Glossary of Human Resources Management and Employee Benefit Terms
An exemption is a type of tax break that either reduces or completely eliminates the obligation to pay a tax. Tax exemption is similar to a tax deduction in that it reduces the amount of taxes owed to the federal government. Certain requirements must be met to qualify for a tax exemption. Once qualified, a portion of income won’t be subject to taxation. Those who qualify to have all their income be nontaxable achieve tax-exempt status.
To have exemptions simply means you have met the necessary qualifications to reduce tax obligations. For businesses, this could mean avoiding a portion or all of federal, state, and local taxes.
Certain forms of income are nontaxable and are usually automatically exempted from your taxes. This varies by state, but nontaxable income often includes:
Eligible workers’ compensation
Eligible municipal bond interest (exempt from federal income tax)
Treasury bill interest (exempt from state and local income taxes)
Life insurance payouts
Businesses and organizations can register for exemption from federal taxes with section 501(c)(3) of the Internal Revenue Code. In order to qualify, businesses must meet the following criteria:
The business’s operation is for religious, educational, scientific, or other charitable purposes.
No net income is given to any private individual.
No attempts are made to influence government legislation, including involvement with political campaigns.
No practices of illegal activity or violation of fundamental public policy.
Business owners can apply for their businesses to be tax-exempt if they meet specific qualifications. There are also ways for individuals to become exempt.
Organizations must meet all IRS requirements in order to receive tax-exempt status. These organizations usually don’t operate for profit and provide a charitable contribution to the community, like religious organizations and charities.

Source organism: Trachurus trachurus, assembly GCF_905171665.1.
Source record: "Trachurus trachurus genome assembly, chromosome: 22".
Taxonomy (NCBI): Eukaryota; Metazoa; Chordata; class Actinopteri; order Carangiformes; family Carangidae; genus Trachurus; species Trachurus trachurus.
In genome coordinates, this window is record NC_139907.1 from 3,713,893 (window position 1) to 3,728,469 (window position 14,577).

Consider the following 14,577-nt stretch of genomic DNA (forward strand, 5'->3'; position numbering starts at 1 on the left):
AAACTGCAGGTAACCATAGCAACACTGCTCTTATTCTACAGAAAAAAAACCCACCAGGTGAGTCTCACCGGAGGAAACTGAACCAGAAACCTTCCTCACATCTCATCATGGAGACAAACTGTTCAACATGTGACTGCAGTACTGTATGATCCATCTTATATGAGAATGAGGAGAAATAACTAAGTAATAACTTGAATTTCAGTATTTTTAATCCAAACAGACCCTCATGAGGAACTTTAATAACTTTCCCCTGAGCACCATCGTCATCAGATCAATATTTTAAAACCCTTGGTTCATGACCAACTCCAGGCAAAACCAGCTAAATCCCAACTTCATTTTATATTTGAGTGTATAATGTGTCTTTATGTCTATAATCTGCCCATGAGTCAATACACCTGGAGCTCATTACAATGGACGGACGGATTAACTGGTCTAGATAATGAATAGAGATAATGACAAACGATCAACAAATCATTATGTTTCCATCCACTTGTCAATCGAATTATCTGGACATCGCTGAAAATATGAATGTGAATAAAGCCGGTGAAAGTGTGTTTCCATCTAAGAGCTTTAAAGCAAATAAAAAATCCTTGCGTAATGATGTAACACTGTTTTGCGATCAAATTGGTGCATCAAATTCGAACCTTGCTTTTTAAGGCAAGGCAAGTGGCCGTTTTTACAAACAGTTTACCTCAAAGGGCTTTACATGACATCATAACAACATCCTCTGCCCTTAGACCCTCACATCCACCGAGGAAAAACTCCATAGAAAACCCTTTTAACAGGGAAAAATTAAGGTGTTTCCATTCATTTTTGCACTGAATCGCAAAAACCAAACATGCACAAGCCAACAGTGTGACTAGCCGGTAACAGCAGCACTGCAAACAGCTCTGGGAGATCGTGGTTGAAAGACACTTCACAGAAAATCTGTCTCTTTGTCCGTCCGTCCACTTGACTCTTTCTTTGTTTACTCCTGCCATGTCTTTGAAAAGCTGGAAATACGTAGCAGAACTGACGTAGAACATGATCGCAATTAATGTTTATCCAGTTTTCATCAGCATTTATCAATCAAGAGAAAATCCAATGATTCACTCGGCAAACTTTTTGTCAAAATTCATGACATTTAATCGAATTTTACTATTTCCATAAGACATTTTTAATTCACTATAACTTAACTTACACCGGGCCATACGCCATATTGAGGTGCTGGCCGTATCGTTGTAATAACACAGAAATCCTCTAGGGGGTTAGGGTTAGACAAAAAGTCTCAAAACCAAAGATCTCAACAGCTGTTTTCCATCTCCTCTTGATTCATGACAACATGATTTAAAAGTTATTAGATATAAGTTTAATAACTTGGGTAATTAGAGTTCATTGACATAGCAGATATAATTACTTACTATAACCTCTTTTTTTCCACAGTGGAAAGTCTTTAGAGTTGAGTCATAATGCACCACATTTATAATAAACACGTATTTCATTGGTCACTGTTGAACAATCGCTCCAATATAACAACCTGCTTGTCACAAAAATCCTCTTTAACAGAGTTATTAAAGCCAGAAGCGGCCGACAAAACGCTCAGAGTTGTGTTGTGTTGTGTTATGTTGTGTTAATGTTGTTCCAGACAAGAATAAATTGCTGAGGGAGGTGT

Other organizations that may qualify for tax exemption include veteran’s organizations, social welfare organizations, and labor and agricultural organizations.
In order to stimulate local economic growth, state and local governments offer tax exemptions to businesses. A common example of this is when a business is exempt from paying local property taxes in return for moving their operations to a specific area.
Under the 2017 Tax Cuts and Jobs Act, personal exemptions are suspended until 2025.
Until the act was passed, if someone was not claimed as a dependent on another taxpayer’s return, they could claim one personal tax exemption. If married, they could receive an additional exemption for their spouse.
The personal exemption is a tiered exemption, so earnings that reach certain thresholds receive different amounts of exemption. These gradually decrease with higher earnings, until exemptions become unavailable altogether.
In most cases, a dependent is a person who is related to the taxpayer and is dependent on the taxpayer for their support. For children who are filed as dependents, the taxpayer is entitled to a child tax credit for each qualifying child under the age of 19, as well as children under 24 if they are students. If children are totally or permanently disabled, they can always be claimed as dependents. Exemptions cannot be filed for people who work for the family of the taxpayer, such as housekeepers or maids.
It’s common practice for employers to deduct income tax from an employee’s paycheck, but a withholding allowance reduces the amount taken out. Employees can fill out their information using the W-4 form to determine how much should be withheld from their paycheck.
Total tax exemption means being completely free from having to pay taxes. Usually, this level of tax-exempt status is reserved for charitable organizations, but certain states allow total exemption for disabled veterans.
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